To the point week of 5-21-09

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THERE’S SOMETHING ABOUT THE RIVER Road. Again during the past week the eyes of the community have been turned toward an accident involving two young men that occurred on State Road 56 west of Vevay; and as the thoughts and prayers of residents here are with Justin Truitt and Zack Daugherty; we also need to stay aware of the road that many of us travel on a daily basis.

We call it the “River Road”, but whether or not you’re west of Vevay on State Road 56; or east of Vevay on State Road 156; the “River Road” is a winding piece of asphalt that has proven to be as dangerous for drivers as its scenery is beautiful to motorists.

And it is getting more dangerous.

Accidents happen, and no one can prevent them; but there are several recent decisions that have turned up the heat on the roadway.

A recent decision by the State of Indiana, spurred on by the City of Madison, no longer allows semi trucks with their cargos of rolled steel to cross the Madison-Milton Bridge.

That means that truckers who are trying to get their load north toward Interstate 74 are now left with the Markland Dam Bridge as their only alternative to getting over the river and to northern Indiana.

So those trucks are now crossing at Markland – and driving along the River Road through a large portion of the county, and past three of our four schools.

It’s been a few years, but as Belterra Casino Resort and Spa becomes more and more of a popular destination with visitors, each and every one of them travels down the River Road to get there.

Some a very short distance after coming off of the Markland Dam Bridge. Others a longer distance coming from Rising Sun or Madison or points north.

The county has also welcomed members of the Amish community here, and they have become valued members of this community.

Their beliefs and lifestyle have also brought increased horse and buggy traffic to the county and state roads; which translates into drivers of motor vehicles having to pay even closer attention.

Those of us who live here are learning to drive more carefully, particularly in certain areas of the county; but out of towners don’t know all of the county like we do, and more attention needs to be brought to motorists to keep everyone more safe.

Add to that all of Switzerland County’s famous wildlife to the mix, and dodging deer and wild turkeys also make driving here hazardous.

While we can’t do much about certain aspects of our increased traffic, I believe that it is essential for local and county government to press for the lifting of restrictions on the Madison-Milton Bridge in the short term; and for the replacement of that bridge in the long term so that normal commercial traffic can once again use it.

Vevay’s Pete Furnish, longtime member of the Vevay Town Council and advocate for the people of this county, brought the issue of increased truck traffic to my attention earlier this week; and I believe that he is right when he says that the county needs to move quickly and decisively to stem the increased number of semis rolling through our county and our county seat.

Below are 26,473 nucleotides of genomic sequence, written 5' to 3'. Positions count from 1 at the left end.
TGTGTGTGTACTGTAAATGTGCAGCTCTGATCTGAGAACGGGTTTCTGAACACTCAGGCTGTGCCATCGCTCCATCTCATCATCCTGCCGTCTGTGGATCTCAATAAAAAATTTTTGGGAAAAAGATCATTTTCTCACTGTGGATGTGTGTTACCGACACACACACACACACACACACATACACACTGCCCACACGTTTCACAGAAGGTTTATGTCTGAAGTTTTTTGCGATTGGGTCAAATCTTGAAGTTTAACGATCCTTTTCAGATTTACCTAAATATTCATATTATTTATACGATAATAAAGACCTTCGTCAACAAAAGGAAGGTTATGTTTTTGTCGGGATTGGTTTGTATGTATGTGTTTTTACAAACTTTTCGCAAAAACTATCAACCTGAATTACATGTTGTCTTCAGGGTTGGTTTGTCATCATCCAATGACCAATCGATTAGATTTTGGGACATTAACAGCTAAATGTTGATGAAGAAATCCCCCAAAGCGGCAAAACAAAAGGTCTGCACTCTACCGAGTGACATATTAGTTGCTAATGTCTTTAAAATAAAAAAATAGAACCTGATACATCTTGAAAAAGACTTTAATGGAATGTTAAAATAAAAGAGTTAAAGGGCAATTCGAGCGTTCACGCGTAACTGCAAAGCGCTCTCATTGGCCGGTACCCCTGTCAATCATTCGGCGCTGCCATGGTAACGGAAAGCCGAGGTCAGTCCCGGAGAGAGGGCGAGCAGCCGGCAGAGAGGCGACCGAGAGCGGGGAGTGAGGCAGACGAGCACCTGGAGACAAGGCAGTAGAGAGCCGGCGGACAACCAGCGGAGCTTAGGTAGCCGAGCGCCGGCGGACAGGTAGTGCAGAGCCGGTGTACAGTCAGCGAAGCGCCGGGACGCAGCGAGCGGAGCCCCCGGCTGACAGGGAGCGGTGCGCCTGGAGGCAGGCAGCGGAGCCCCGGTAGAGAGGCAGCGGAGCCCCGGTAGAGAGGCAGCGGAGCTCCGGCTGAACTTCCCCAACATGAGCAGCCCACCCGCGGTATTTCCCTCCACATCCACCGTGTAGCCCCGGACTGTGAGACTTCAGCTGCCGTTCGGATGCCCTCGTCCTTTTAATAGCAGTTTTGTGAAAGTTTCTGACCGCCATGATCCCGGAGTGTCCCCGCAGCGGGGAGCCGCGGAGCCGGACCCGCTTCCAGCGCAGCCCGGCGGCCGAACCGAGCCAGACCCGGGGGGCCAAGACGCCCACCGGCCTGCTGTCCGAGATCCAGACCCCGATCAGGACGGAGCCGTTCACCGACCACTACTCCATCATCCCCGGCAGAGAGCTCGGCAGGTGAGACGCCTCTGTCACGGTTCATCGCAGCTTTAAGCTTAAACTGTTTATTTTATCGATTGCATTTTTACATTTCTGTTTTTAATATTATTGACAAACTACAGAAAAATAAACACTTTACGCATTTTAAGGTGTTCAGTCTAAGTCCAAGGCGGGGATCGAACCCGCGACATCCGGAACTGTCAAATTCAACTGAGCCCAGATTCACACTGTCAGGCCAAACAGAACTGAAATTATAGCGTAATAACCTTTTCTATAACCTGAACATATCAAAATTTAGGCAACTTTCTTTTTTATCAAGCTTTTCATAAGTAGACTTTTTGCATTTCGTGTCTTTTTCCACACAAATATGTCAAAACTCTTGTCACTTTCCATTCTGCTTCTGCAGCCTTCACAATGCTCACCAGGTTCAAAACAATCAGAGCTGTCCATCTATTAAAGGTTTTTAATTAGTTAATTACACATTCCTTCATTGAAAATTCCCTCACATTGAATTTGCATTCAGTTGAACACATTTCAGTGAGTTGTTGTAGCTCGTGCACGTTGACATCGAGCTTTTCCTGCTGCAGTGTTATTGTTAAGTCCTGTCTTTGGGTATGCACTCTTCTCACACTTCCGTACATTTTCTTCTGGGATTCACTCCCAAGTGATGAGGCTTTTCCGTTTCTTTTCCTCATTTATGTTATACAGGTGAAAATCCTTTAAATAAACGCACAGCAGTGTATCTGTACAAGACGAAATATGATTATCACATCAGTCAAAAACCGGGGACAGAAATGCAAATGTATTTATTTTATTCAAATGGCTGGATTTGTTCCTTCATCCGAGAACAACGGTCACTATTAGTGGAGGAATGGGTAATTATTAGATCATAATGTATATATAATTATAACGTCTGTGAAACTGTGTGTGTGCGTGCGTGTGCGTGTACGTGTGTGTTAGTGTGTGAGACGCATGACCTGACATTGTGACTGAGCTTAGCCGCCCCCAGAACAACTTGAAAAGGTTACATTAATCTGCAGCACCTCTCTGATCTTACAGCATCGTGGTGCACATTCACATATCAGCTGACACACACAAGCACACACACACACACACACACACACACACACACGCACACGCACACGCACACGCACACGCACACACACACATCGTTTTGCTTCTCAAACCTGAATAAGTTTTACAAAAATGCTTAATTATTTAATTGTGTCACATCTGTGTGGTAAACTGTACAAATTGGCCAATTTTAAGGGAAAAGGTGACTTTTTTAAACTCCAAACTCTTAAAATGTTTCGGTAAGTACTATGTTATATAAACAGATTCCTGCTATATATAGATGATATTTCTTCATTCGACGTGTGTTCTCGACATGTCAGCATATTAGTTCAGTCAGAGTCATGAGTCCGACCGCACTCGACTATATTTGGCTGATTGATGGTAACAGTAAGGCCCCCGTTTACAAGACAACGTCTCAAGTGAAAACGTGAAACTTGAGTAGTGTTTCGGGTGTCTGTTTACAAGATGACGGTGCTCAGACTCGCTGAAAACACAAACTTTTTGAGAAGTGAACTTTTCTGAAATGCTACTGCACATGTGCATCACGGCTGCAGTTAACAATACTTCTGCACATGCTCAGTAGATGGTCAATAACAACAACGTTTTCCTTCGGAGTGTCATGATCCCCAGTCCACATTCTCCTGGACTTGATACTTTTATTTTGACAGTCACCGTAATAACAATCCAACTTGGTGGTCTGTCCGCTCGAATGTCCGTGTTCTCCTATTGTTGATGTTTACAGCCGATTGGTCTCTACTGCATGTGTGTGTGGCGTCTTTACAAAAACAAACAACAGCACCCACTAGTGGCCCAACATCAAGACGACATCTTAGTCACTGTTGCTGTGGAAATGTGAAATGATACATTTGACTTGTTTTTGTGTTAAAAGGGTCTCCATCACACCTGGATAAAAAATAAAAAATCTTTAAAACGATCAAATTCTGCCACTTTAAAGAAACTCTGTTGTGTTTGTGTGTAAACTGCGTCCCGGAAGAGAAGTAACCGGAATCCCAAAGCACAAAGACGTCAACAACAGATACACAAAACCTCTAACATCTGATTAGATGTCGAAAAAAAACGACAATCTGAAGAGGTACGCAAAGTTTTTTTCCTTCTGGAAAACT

The improvements to State Road 129 have been well received by county residents; but it has also caused increased traffic moving through the county – and that traffic is moving faster.

We’ve already seen an increased number of steel trucks roll over at one particular portion of the new roadway; and there are other spots along the corridor that are ripe for accidents.

Drive south on Highway 129, and after going through Moorefield, pay particular attention when you approach “Kern’s Corner”.

The road used to continue straight until you got to Mark Archer’s house, and then made a sharp left toward Long Run Baptist Church.

Now, the road curves to the left before getting that far south, but the old roadway still remains as a driveway for the Kern Farm.

But, if you’re looking, as you approach it you can still see the old road, and it looks like it continues to travel south there.

But it doesn’t.

Once you get to the new curve, you can look and see where a section of roadway has been taken out.

There’s no sign showing the curve in the road. No guard rail to keep a car from going off of the roadway and down over the brim.

Nothing.

For those not familiar with that portion of Switzerland County road, it’s a dangerous situation that the Indiana Department of Transportation needs to address.

Many improvements have been made by county officials to our county roads; but it is imperative that town and county officials continue to press state representatives and state highway officials about making improvements to state roads that run through this county.

If the Switzerland County Industrial Park begins to welcome tenants, the matter is only going to intensify -so now is the time for our voice to be heard.